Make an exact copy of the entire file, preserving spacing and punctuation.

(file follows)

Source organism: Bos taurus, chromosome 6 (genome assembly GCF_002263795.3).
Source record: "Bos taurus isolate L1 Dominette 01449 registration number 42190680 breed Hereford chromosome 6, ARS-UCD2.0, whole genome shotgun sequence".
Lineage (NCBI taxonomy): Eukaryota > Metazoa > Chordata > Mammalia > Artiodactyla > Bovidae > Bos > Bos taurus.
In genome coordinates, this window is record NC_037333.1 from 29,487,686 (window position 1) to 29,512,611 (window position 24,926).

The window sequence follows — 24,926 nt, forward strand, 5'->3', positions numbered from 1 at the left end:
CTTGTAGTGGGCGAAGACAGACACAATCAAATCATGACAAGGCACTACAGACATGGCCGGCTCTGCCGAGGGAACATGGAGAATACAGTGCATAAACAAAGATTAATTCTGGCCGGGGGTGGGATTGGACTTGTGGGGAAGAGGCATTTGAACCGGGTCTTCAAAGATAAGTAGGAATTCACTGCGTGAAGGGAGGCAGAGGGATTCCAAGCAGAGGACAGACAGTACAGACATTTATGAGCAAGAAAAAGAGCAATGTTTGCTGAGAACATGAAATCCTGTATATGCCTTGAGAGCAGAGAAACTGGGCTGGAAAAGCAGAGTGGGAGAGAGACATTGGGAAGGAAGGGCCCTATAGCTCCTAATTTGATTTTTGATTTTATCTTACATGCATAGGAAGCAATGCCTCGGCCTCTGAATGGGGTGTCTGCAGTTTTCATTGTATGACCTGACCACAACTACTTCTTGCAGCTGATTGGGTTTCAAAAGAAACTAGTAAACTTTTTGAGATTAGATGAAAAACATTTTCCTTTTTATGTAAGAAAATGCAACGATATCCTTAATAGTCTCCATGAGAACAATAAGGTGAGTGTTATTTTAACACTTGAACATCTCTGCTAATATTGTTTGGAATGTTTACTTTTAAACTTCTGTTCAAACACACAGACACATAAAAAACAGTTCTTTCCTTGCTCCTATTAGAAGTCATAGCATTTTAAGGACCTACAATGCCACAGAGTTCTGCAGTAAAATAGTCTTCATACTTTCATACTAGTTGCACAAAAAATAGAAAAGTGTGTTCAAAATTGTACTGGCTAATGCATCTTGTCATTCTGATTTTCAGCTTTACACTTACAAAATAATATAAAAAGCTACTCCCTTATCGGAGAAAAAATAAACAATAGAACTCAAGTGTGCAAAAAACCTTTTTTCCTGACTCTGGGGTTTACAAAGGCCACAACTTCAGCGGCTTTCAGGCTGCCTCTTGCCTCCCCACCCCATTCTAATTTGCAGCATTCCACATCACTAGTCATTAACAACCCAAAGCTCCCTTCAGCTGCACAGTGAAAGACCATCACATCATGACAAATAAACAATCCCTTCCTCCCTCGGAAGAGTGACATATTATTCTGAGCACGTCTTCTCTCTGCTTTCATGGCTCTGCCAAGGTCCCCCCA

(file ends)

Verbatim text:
Source organism: Bos taurus, chromosome 6 (genome assembly GCF_002263795.3).
Source record: "Bos taurus isolate L1 Dominette 01449 registration number 42190680 breed Hereford chromosome 6, ARS-UCD2.0, whole genome shotgun sequence".
Lineage (NCBI taxonomy): Eukaryota > Metazoa > Chordata > Mammalia > Artiodactyla > Bovidae > Bos > Bos taurus.
In genome coordinates, this window is record NC_037333.1 from 29,487,686 (window position 1) to 29,512,611 (window position 24,926).

The window sequence follows — 24,926 nt, forward strand, 5'->3', positions numbered from 1 at the left end:
CTTGTAGTGGGCGAAGACAGACACAATCAAATCATGACAAGGCACTACAGACATGGCCGGCTCTGCCGAGGGAACATGGAGAATACAGTGCATAAACAAAGATTAATTCTGGCCGGGGGTGGGATTGGACTTGTGGGGAAGAGGCATTTGAACCGGGTCTTCAAAGATAAGTAGGAATTCACTGCGTGAAGGGAGGCAGAGGGATTCCAAGCAGAGGACAGACAGTACAGACATTTATGAGCAAGAAAAAGAGCAATGTTTGCTGAGAACATGAAATCCTGTATATGCCTTGAGAGCAGAGAAACTGGGCTGGAAAAGCAGAGTGGGAGAGAGACATTGGGAAGGAAGGGCCCTATAGCTCCTAATTTGATTTTTGATTTTATCTTACATGCATAGGAAGCAATGCCTCGGCCTCTGAATGGGGTGTCTGCAGTTTTCATTGTATGACCTGACCACAACTACTTCTTGCAGCTGATTGGGTTTCAAAAGAAACTAGTAAACTTTTTGAGATTAGATGAAAAACATTTTCCTTTTTATGTAAGAAAATGCAACGATATCCTTAATAGTCTCCATGAGAACAATAAGGTGAGTGTTATTTTAACACTTGAACATCTCTGCTAATATTGTTTGGAATGTTTACTTTTAAACTTCTGTTCAAACACACAGACACATAAAAAACAGTTCTTTCCTTGCTCCTATTAGAAGTCATAGCATTTTAAGGACCTACAATGCCACAGAGTTCTGCAGTAAAATAGTCTTCATACTTTCATACTAGTTGCACAAAAAATAGAAAAGTGTGTTCAAAATTGTACTGGCTAATGCATCTTGTCATTCTGATTTTCAGCTTTACACTTACAAAATAATATAAAAAGCTACTCCCTTATCGGAGAAAAAATAAACAATAGAACTCAAGTGTGCAAAAAACCTTTTTTCCTGACTCTGGGGTTTACAAAGGCCACAACTTCAGCGGCTTTCAGGCTGCCTCTTGCCTCCCCACCCCATTCTAATTTGCAGCATTCCACATCACTAGTCATTAACAACCCAAAGCTCCCTTCAGCTGCACAGTGAAAGACCATCACATCATGACAAATAAACAATCCCTTCCTCCCTCGGAAGAGTGACATATTATTCTGAGCACGTCTTCTCTCTGCTTTCATGGCTCTGCCAAGGTCCCCCCA